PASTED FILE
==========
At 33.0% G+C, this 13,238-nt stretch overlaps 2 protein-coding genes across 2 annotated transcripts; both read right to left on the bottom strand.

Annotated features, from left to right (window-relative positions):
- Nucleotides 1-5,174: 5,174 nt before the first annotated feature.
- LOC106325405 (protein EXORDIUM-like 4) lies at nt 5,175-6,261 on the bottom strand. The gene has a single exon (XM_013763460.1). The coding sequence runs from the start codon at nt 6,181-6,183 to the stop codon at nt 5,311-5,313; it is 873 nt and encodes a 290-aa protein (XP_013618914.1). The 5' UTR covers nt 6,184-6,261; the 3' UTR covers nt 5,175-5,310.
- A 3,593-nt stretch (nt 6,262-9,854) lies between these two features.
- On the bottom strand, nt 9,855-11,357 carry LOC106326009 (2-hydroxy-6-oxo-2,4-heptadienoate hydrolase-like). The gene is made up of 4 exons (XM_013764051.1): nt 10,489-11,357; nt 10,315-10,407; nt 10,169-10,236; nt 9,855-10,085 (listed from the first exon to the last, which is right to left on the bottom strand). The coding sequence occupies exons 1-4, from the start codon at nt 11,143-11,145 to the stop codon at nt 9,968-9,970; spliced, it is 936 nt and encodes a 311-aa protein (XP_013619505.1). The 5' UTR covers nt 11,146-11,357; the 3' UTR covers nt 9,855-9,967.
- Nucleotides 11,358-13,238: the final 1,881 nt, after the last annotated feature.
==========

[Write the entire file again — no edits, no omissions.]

At 33.0% G+C, this 13,238-nt stretch overlaps 2 protein-coding genes across 2 annotated transcripts; both read right to left on the bottom strand.

Annotated features, from left to right (window-relative positions):
- Nucleotides 1-5,174: 5,174 nt before the first annotated feature.
- LOC106325405 (protein EXORDIUM-like 4) lies at nt 5,175-6,261 on the bottom strand. The gene has a single exon (XM_013763460.1). The coding sequence runs from the start codon at nt 6,181-6,183 to the stop codon at nt 5,311-5,313; it is 873 nt and encodes a 290-aa protein (XP_013618914.1). The 5' UTR covers nt 6,184-6,261; the 3' UTR covers nt 5,175-5,310.
- A 3,593-nt stretch (nt 6,262-9,854) lies between these two features.
- On the bottom strand, nt 9,855-11,357 carry LOC106326009 (2-hydroxy-6-oxo-2,4-heptadienoate hydrolase-like). The gene is made up of 4 exons (XM_013764051.1): nt 10,489-11,357; nt 10,315-10,407; nt 10,169-10,236; nt 9,855-10,085 (listed from the first exon to the last, which is right to left on the bottom strand). The coding sequence occupies exons 1-4, from the start codon at nt 11,143-11,145 to the stop codon at nt 9,968-9,970; spliced, it is 936 nt and encodes a 311-aa protein (XP_013619505.1). The 5' UTR covers nt 11,146-11,357; the 3' UTR covers nt 9,855-9,967.
- Nucleotides 11,358-13,238: the final 1,881 nt, after the last annotated feature.